Since the end of 2015, the Amsterdam housing market is one of extremes. The unprecedented demand is leading to record prices of 5,000 euros per square meter. Despite the construction of more houses, the shortage continues. In 2017, 3,500 building permits were issued and this is much less than the expected growth in the number of households this year by 6,300. Only in 2019 will there be more balance between supply and demand.
Also shortages in the region
Not only Amsterdam is struggling with the problem of a housing shortage. The whole Amsterdam Metropolitan Area is coping with the same issue. Last year 11,100 building permits were issued, while the number of households is expected to increase with 16,200. Despite an increase of 44%, the number of permits is not sufficient to keep up with demand.
There are a number of municipalities where there is still a choice. In Almere, Diemen, Edam-Volendam and Heemskerk, enough homes will be built next year to partly decrease pressure on the Amsterdam housing market.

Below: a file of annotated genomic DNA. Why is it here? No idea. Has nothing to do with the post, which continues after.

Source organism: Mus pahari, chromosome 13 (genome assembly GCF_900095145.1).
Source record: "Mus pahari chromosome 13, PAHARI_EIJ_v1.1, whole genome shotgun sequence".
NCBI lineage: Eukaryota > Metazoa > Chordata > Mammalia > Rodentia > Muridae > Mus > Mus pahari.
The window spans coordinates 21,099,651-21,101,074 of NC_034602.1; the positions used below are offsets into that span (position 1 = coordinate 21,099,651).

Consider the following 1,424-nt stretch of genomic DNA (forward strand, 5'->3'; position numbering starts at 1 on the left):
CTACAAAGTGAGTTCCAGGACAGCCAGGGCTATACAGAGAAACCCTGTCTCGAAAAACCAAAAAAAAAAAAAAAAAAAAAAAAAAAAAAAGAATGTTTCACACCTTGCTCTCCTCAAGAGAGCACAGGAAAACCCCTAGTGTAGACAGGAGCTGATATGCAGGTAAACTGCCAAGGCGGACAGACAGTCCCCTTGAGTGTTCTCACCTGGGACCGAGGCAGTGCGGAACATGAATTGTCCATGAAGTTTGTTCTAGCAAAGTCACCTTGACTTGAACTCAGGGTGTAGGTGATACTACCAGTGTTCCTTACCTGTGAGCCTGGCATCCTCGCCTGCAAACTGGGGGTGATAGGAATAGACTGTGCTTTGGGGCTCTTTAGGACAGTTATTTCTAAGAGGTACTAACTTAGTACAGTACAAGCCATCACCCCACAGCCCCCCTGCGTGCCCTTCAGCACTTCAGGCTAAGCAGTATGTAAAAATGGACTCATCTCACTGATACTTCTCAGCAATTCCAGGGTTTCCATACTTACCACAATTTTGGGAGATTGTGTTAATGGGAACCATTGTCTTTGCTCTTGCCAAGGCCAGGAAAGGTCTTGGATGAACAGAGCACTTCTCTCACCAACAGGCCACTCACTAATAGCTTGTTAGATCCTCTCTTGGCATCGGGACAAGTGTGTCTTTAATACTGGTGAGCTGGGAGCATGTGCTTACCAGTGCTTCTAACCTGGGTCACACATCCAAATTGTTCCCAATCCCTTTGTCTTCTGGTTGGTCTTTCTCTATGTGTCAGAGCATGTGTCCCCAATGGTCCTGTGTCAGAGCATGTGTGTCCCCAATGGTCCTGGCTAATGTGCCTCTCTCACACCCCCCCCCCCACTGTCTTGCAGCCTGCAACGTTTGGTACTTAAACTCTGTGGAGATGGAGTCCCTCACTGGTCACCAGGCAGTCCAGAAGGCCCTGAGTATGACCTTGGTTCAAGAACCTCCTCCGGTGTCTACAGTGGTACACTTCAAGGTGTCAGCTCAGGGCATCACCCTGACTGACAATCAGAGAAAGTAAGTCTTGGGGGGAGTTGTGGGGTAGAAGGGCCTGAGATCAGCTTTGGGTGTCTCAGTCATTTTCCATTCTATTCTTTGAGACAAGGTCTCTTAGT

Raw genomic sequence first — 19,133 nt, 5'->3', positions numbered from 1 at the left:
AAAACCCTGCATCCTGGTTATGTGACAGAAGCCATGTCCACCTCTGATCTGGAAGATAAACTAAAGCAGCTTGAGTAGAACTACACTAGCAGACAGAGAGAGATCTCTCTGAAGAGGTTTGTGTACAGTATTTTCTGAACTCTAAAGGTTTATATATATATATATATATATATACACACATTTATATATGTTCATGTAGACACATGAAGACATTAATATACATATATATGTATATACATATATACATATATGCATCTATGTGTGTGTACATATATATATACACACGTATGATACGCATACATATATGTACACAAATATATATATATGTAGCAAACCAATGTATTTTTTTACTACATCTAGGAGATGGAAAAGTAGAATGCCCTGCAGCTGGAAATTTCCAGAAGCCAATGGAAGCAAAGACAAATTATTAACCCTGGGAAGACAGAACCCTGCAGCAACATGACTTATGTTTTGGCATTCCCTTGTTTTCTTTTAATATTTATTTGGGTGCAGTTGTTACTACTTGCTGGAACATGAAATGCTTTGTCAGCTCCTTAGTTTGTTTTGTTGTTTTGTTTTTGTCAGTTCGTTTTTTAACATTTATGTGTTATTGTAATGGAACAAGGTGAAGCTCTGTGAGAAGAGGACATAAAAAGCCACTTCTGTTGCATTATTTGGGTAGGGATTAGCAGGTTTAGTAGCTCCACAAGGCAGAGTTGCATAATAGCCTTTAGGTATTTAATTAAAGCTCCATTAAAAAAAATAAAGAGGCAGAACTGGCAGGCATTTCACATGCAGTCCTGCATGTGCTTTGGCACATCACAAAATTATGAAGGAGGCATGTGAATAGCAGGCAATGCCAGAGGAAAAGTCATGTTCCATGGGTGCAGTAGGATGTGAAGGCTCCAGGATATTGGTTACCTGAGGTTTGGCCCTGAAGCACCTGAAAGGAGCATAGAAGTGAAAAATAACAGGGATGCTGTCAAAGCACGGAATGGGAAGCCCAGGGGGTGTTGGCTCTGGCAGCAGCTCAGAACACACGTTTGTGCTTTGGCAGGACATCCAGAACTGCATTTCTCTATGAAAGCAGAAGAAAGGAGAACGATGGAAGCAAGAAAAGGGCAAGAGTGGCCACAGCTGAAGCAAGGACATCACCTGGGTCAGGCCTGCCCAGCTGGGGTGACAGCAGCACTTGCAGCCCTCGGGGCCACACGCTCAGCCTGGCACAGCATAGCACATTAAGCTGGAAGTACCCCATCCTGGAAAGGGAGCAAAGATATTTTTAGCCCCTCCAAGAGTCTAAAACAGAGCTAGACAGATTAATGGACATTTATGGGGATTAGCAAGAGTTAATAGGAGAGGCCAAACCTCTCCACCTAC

Direct public transport connection with Amsterdam
People from Amsterdam are increasingly moving to different cities. Only 40% of people moving house choose to remain in the city. They mostly go to Haarlem (4.7%), Almere (4.1%) or Zaandam (3.4%). The strongest relative increase can be seen in municipalities that lie further away, like Rotterdam (1.5%), The Hague (1.9%) and Utrecht (2.5%).
It is striking that in the last two years they have mainly moved to cities with a direct public transport connection to Amsterdam. In addition to the three major cities, Delft, Den Bosch, Lelystad, Amersfoort and Arnhem are popular. The consequence is that prices at these locations will rise. A similar development can be seen in London. House prices near public transport hubs are rising rapidly.
More and more new construction
In the coming years the number of large new construction projects will increase sharply. In Houthavens, Noord, Nieuw-West, the Bajes Kwartier, Amstelkwartier, Center Eiland IJburg, Sloterdijk and Zuidoost thousands of homes will be built. In addition, a new neighborhood is being built on the Hembrug site. These new developments will meet the demand for housing over the next two to five years. The growth in households will reach 4,200 in 2019 and will decline further in the years to come. Because the production of new houses continues to rise, the expectation is that a quieter market will finallt arise in Amsterdam and the shortage of housing will decrease.